Montana Outdoors

June 11, 2014

Beargrass and huckleberries

Filed under: Spring — Tags: , , , , — montucky @ 11:06 pm

Beargrass is beginning to bloom now in the western Montana high country,

Bear grass

Beargrass ~ Xerophyllum tenax

and then thinking of bears… As I sat eating my lunch along a trail the other day, enjoying the cool breeze that was sweeping up the mountain and the beauty of spring in the wild country, I watched dozens of bumble bees gathering nectar from and pollinating the huckleberry bushes that are now in bloom

Huckleberry blossoms

Huckleberry ~ Vaccinium membranaceum

and the thought occurred to me that in the spring of the year a bee which weighs about half a gram gets sustenance from the blossoms and at the same time pollinates the plants, then in the autumn of the year a bear which can weigh up to 1,700 pounds gets sustenance from the berries of those plants and spreads their seeds; what extremes in the annual cycle of a plant!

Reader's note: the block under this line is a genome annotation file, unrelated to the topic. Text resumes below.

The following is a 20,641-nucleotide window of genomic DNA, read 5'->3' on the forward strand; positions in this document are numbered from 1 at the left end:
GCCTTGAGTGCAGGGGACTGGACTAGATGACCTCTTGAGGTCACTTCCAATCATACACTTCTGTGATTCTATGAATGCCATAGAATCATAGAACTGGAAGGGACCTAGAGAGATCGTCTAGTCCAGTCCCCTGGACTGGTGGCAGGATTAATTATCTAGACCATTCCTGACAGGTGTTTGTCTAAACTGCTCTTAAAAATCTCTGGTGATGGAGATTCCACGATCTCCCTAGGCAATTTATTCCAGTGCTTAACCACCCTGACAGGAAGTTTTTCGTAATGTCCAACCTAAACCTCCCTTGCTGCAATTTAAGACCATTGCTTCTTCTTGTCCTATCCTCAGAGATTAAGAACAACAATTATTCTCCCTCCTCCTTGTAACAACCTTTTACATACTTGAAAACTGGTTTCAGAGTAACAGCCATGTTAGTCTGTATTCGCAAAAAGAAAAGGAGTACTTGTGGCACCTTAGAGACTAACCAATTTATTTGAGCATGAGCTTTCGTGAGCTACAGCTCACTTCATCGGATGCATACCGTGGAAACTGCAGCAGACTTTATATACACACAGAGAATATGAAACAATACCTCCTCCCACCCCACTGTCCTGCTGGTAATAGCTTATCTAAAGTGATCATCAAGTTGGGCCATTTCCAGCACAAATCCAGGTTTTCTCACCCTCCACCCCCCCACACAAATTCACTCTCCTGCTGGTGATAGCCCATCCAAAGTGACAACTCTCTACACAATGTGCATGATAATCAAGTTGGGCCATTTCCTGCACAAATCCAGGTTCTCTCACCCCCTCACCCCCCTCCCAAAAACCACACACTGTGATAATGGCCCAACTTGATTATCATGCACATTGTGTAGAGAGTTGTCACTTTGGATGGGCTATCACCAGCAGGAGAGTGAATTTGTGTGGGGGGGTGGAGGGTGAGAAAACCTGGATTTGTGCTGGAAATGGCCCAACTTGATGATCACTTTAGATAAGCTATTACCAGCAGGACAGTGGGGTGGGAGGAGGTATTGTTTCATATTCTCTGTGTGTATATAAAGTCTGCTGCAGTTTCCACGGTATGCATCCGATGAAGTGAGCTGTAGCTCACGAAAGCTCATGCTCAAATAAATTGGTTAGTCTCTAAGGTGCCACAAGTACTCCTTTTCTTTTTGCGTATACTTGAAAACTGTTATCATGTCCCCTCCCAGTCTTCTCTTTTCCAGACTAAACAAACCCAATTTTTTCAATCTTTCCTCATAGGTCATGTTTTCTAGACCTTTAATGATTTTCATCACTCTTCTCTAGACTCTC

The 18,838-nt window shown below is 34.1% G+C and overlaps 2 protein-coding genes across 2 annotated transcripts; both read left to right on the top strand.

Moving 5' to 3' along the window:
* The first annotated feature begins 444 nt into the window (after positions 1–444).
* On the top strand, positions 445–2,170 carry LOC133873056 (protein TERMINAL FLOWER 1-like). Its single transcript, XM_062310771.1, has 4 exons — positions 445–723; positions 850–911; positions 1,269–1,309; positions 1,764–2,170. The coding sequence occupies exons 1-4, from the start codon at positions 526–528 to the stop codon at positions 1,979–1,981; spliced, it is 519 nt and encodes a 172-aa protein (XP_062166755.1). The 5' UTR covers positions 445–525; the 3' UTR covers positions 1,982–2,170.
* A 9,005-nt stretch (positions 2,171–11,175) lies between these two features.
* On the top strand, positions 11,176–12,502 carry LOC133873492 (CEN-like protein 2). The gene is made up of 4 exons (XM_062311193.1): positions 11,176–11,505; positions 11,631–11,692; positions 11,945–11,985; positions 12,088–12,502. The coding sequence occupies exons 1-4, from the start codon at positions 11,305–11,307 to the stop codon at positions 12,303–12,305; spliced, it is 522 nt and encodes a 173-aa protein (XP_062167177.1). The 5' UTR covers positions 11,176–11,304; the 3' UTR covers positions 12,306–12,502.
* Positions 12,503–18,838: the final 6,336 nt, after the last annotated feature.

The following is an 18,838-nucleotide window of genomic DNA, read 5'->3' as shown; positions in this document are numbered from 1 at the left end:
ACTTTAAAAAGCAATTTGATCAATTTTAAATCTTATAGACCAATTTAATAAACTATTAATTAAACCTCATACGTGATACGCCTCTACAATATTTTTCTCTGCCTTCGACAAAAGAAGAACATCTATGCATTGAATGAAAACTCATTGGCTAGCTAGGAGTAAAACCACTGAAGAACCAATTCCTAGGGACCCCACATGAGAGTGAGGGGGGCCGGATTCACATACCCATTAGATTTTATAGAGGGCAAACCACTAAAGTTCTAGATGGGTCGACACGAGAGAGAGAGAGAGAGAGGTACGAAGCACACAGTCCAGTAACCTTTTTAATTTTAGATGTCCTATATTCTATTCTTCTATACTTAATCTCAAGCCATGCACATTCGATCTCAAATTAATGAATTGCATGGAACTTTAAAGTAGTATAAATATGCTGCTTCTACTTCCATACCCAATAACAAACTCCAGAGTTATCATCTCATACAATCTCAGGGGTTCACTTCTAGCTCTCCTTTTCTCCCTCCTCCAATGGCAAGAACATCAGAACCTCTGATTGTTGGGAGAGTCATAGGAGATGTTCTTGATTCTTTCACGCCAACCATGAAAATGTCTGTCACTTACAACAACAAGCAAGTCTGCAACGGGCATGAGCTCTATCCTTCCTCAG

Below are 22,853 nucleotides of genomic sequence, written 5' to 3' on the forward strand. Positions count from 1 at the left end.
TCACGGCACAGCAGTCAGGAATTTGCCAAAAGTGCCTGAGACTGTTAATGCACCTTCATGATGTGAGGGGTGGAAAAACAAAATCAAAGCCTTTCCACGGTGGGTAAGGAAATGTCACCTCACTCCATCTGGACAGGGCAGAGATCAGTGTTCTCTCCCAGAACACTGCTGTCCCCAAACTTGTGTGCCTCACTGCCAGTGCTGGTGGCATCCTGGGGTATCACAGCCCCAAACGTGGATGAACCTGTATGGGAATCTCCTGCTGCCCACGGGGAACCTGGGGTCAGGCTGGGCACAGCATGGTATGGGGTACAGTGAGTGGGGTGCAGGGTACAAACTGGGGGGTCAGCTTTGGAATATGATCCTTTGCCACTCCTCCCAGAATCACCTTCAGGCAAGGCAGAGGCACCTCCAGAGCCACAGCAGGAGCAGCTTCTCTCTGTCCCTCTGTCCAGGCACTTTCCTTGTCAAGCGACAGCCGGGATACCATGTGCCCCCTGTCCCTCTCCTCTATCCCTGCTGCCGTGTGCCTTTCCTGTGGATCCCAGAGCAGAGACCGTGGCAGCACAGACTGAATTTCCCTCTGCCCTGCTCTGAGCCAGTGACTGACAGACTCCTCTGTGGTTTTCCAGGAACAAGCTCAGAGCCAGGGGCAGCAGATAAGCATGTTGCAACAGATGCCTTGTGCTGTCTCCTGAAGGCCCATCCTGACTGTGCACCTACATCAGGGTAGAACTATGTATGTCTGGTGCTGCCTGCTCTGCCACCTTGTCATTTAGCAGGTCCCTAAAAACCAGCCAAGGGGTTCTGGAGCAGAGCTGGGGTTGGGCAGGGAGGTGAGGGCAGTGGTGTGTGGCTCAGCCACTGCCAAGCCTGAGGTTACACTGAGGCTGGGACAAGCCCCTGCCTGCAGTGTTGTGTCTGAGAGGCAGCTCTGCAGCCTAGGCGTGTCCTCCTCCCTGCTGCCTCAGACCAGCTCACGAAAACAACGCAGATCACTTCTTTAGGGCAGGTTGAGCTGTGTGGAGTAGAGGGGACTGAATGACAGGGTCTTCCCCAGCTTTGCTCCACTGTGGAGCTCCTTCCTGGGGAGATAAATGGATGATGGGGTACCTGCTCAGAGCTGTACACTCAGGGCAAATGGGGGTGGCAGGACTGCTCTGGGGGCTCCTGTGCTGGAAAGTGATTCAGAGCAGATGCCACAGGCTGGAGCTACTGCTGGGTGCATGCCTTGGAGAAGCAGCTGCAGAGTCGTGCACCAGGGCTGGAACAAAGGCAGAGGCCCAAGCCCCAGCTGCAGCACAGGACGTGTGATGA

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40 Comments »

  1. Beautiful photos, Terry.
    Yes, it’s fascinating how the cycle spins in some plants…….from the smallest bee to the largest bear.

    That ‘beargrass’ looks interesting. Is the lower half just one stem?

    Like

    Comment by Vicki — June 11, 2014 @ 11:12 pm

    • The blossom rises from the plant, which looks like a huge clump of coarse grass, on a single stem which can get up to 6 feet tall.

      Like

      Comment by montucky — June 11, 2014 @ 11:15 pm

  2. Are these the red or the blue huckleberries? They look like they are probably red from the hints of colour I can see.
    Nice pics as always. I’ve never seen beargrass, or if I have, I didn’t recognize it.

    Like

    Comment by wordsfromanneli — June 12, 2014 @ 12:06 am

    • They are the blue ones, and are usually small in that area but very tasty.
      I hope you do get to see beargrass. It’s quite a sight in good years. This year they seem to be very sparse, or at least so where I’ve been. The USDA website shows their distribution includes British Columbia, but it doesn’t say which part. They like elevations of about 4000 feet of higher.